Blameless by Gail Carriger
After the cliffhanger that was Changeless, the latest instalment in the Parasol Protectorate series brings us back to romance territory.
After Changeless, I was very frustrated. It was a total cliffhanger, and I went as far as DMing Gail Carriger on Twitter to ask what was going to happen next. She very nicely replied, I’m very sorry but I can’t tell you. Fortunately, Kat got a review copy of Blameless last Friday, which coincided with Carriger’s visit to Galaxy to randomly sign things. She assured us that, as a believer of happy endings, she always makes sure everything ends with a HEA.
Alexia Tarrabotti is back at her mother’s house following her separation from her husband, Lord Maccon, after he accuses her of cheating on him when she tells him of her pregnancy. (Werewolves can’t breed.) Alexia wants to prove him wrong, but Lord Akeldama, her gay BFF who possibly has the answers, has left town. She decides that the answers are in Italy, with the order of Templars, so off she goes with her trusty assistant/butler Floote and Madame Lefoux, the mysterious hat-maker cum inventor, who incidentally likes to cross dress.
In the meantime, Professor Lyall, the Woolsey pack Beta, is desperately trying to keep the pack together while her husband is off getting drunk off his face on an unknown source of alcohol. Of course, people—I should say vampires—keep trying to kill her, which adds to the mystery. How did she get knocked up, and why does everyone want to kill them?
I’ve always loved Alexia as a character. She never lets anyone knock her down and has the kind of stubborn tenacity that’s enough to kick butt without being annoying. I like how despite her circumstances—she left her husband, and that alone is enough to make someone a pariah in Victorian England—she kept trying to make the most of her situation and hold her head up high. Her husband was the only person who was able to bring her down to her knees (and even then he had to do it first!) and now his betrayal of her has left her reeling, even though she tries to pretend it doesn’t. I think that part was well done.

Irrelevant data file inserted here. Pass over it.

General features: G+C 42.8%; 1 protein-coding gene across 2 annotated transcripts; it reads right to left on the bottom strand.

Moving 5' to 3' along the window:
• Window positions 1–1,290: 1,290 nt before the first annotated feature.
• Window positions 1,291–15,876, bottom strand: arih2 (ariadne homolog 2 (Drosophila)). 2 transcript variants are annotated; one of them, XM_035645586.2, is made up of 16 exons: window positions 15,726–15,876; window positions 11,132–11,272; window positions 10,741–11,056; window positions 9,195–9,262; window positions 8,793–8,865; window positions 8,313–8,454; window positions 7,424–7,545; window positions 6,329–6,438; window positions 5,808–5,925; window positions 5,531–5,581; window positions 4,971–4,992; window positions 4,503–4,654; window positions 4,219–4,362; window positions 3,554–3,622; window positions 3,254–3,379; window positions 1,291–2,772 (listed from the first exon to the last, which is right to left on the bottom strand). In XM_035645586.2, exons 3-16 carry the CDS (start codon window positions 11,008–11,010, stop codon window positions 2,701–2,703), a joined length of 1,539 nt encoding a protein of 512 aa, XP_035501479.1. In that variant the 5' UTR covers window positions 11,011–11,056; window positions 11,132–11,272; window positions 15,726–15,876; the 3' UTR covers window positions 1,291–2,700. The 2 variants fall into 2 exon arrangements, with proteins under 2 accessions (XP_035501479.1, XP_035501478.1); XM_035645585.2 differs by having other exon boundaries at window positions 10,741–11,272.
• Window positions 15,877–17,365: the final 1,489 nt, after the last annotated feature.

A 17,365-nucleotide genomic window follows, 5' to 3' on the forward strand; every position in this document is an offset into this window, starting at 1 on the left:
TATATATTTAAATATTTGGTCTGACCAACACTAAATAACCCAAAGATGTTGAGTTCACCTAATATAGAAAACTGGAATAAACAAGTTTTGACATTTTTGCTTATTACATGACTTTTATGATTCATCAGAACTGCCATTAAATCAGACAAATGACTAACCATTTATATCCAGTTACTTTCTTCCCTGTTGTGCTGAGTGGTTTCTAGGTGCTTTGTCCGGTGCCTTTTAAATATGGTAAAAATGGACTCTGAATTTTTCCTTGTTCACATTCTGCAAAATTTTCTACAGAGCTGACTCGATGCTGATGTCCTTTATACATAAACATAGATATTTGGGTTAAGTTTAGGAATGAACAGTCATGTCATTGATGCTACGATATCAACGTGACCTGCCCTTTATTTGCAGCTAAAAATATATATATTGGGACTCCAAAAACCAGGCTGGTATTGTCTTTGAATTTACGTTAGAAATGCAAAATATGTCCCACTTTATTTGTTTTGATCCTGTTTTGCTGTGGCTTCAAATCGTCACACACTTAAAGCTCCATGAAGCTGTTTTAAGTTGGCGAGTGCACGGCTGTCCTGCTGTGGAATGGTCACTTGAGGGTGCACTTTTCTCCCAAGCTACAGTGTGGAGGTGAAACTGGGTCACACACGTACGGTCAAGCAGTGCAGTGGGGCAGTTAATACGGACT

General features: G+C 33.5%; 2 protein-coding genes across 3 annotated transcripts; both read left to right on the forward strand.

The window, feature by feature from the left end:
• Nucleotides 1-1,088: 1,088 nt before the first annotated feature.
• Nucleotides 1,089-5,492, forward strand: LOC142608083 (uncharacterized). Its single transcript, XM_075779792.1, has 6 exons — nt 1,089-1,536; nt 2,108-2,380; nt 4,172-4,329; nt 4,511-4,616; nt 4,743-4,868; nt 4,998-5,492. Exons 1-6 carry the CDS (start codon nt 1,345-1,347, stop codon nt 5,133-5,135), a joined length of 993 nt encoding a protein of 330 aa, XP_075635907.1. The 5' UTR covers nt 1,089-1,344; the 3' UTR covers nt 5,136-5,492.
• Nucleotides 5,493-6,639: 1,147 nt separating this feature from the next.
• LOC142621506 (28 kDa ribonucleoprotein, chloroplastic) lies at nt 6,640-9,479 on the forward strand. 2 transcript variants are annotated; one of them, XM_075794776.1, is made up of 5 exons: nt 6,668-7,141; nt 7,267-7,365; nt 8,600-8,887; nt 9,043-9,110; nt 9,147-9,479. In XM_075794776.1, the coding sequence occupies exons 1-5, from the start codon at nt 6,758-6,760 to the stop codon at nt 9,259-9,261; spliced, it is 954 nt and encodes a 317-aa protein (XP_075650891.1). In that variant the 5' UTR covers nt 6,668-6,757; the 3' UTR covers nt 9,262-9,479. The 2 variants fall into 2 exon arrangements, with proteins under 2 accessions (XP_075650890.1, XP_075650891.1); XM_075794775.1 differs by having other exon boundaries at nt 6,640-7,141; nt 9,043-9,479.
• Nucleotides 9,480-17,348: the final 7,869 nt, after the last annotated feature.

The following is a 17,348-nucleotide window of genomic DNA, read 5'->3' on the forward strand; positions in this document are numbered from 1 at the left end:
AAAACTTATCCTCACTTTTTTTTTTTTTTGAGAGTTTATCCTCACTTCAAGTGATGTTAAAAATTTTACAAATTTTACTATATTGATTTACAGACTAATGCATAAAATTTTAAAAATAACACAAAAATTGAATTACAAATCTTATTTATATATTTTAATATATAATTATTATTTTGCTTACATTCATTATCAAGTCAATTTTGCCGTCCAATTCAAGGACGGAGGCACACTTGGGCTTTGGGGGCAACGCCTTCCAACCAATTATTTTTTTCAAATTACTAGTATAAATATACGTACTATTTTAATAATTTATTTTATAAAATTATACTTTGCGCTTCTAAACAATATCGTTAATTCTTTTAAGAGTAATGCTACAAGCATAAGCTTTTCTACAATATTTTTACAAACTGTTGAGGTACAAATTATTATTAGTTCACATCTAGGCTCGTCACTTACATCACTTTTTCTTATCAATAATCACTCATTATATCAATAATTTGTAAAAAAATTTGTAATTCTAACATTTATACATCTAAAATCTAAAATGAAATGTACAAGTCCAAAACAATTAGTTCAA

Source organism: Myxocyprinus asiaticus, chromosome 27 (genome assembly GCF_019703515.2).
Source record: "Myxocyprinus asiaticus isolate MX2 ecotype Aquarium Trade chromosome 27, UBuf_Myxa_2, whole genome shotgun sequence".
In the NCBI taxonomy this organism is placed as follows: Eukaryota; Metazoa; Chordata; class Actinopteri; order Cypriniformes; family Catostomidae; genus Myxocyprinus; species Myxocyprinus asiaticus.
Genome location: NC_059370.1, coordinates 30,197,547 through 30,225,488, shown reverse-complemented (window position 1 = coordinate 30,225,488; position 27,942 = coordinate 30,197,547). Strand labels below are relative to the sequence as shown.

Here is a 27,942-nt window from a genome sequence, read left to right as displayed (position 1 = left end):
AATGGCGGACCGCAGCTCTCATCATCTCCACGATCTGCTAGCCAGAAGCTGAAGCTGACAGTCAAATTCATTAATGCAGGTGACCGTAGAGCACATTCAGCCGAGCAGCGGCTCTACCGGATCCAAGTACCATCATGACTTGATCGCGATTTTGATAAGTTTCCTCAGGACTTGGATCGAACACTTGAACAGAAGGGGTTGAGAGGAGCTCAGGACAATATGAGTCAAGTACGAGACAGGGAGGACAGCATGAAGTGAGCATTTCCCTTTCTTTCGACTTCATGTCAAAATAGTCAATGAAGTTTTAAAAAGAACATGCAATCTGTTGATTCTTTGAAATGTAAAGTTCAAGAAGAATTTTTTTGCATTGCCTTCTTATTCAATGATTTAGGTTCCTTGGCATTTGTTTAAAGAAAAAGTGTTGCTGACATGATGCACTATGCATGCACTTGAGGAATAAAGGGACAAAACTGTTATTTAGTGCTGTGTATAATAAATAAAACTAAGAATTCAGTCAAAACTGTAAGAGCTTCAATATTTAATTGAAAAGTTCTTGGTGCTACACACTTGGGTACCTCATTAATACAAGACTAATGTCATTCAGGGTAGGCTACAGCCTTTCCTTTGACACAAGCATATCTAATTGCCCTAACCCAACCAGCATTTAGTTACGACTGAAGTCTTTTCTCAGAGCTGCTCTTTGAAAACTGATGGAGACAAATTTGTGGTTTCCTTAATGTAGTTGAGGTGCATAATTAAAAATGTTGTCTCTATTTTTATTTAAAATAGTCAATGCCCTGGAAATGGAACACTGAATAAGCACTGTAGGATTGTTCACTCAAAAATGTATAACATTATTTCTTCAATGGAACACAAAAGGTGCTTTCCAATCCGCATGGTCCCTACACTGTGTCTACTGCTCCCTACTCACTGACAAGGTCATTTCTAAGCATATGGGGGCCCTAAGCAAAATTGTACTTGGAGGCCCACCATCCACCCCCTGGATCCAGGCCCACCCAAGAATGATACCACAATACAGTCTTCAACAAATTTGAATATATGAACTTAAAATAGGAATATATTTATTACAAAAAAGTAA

Despite everything, Lord Maccon manages to redeem himself in the end. I loved him in the first book and then he fell out of favour, so to speak. He’s begun to worm himself back into my good graces with his actions in this one. His actions and behavior, especially his interactions with his second, Professor Lyall, lead to some of the best comedic moments in the book.
I felt that the tone and language, as before, was in line with the era and the steampunk elements fit in very well. The dialogue was sharp and witty and the descriptions, while giving a vivid picture of the situation, left just enough to re-create the wonders of steampunk in my own imagination.
The storyline was wrapped up well—if their marital issues hadn’t been resolved I would have hurled the book across the room—while more details were dropped to make you wonder what would happen next. I, for one, am excited at the prospect of their coming progeny and its implications, and would like more details on Alexia’s father and the mysteriously evil cultish Templars. (Carriger is really good at dropping these hints that leave you wanting more.)
Yay or Nay?
A definite YAY! But only if you’ve read the rest of the series. If you start here you’ll be coming right in the middle of the story, and while it could work, you’ll be missing out on a lot. Fortunately, there are two more books in the series due next year. Can’t wait for those!
This book was released on September 1, 2010 by Orbit. Gail Carriger will be at the World Science Fiction Convention in Melbourne, Sept 2-6.